The first couple physical therapy (PT) visits were like a deep tissue massage. I was mostly just worked on. I didn't do much, I just kind of sat there while M manipulated my ankle. I would walk out sore, but that's to be expected. However, the manipulation part is pretty small now, and I end up having to do a number of exercises now, which are not easy.
For example, while standing on one leg, my bad leg, on a 2 inch thick foam mat, I need to bend over and reach across my body to touch something, like a counter. It's super hard! I spend a quarter of the exercise just wobbling back and forth trying to get my balance. That being said, it's the kind of exercise I think that would be good to do in normal life just to keep your balance. I think it will help my poor slacklining.
The last visit my torturer (physical therapist) M came up with a new exercise. Putting a band around my bad ankle, below the actual ankle, that was attached to a couch or anchor of some sort behind me. Then with my feet about one foot apart side to side and my good foot a foot ahead of my back foot, in other words a narrow staggered stance, I would try to squat down. The band will then pull on my talus bone, which is sticking a little and doesn't have the range of motion needed, yet. Wow it hurts! Not in a damaging way, but I squat like four inches and it feels like my ankle is getting stabbed.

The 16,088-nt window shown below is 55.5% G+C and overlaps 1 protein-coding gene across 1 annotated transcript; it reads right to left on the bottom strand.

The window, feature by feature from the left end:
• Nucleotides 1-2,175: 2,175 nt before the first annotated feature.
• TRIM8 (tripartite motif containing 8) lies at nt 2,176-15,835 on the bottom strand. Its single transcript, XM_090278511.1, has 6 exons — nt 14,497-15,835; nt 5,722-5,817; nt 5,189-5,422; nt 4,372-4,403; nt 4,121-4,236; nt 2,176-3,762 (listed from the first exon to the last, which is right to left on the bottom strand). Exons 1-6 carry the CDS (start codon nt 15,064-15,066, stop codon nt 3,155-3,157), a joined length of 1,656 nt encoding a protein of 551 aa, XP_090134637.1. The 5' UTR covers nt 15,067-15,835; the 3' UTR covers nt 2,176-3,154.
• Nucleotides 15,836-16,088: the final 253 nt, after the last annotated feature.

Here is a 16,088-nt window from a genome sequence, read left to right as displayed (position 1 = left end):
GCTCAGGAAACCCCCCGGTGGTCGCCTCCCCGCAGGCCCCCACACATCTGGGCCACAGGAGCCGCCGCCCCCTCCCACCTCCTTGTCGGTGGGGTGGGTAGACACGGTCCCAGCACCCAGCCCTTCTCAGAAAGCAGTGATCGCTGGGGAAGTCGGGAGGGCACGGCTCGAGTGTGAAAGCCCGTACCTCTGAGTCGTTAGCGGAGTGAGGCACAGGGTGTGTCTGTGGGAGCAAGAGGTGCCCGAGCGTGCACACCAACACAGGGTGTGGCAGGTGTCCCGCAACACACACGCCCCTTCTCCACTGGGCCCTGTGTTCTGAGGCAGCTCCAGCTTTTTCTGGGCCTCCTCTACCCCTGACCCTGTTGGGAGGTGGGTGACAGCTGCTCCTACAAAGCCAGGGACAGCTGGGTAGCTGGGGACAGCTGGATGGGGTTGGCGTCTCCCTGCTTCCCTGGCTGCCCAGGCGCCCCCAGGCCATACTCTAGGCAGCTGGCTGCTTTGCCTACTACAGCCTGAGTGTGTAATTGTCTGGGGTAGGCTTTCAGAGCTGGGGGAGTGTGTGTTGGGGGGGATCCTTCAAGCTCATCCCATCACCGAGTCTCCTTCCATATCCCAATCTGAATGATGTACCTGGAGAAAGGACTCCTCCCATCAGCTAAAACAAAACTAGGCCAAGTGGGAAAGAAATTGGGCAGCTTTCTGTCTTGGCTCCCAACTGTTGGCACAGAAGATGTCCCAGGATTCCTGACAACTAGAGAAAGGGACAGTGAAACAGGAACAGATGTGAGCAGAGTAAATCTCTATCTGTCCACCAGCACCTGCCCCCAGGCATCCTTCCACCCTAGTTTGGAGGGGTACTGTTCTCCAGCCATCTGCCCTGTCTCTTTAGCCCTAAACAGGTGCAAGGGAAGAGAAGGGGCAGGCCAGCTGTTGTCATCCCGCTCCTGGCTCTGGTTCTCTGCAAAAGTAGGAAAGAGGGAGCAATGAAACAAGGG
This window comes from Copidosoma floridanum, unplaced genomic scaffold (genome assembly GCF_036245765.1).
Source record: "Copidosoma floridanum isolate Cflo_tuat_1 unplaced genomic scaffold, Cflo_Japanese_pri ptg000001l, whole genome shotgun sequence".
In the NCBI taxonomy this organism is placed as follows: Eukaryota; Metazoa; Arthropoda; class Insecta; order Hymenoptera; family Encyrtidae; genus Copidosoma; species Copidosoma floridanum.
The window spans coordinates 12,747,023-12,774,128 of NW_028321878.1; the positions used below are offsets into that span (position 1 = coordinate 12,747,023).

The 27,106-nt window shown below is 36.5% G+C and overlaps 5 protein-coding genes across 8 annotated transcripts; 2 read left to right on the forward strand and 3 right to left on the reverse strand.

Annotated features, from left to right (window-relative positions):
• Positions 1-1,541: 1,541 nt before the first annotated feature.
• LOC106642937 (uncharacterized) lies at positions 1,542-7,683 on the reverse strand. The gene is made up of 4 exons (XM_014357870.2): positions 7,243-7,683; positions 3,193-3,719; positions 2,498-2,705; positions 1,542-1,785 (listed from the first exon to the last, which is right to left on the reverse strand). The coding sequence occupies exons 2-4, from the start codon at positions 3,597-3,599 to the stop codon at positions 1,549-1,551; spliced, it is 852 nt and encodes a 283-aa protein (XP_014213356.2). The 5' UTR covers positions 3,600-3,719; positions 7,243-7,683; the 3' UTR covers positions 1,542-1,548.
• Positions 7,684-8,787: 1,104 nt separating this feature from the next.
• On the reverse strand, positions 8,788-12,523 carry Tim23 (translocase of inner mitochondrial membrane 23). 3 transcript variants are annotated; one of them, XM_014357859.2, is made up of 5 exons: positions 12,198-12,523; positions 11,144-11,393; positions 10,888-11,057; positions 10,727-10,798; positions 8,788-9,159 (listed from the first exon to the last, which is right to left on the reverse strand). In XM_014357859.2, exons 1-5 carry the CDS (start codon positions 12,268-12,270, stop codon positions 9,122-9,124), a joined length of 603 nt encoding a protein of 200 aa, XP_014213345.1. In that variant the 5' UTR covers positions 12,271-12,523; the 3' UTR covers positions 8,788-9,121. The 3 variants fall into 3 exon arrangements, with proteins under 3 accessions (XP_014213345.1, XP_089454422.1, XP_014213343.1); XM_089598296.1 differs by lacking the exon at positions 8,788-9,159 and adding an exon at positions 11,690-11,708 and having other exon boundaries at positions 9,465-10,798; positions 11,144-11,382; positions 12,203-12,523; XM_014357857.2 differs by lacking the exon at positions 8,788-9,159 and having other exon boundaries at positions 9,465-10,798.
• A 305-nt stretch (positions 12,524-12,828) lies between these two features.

In short, I now understand why people might quit going to PT. It's hard and once you get to a certain level, it's like, 'I don't want to be tortured.' That's not me. I have a strange relationship with pain so a big part of me hopes if I keep going to PT, eventually I'll be better than I was last year. Meaning, I will be stronger, more well rounded, more durable because I will have addressed the small muscles and ligaments in my body necessary to do crazy stuff.
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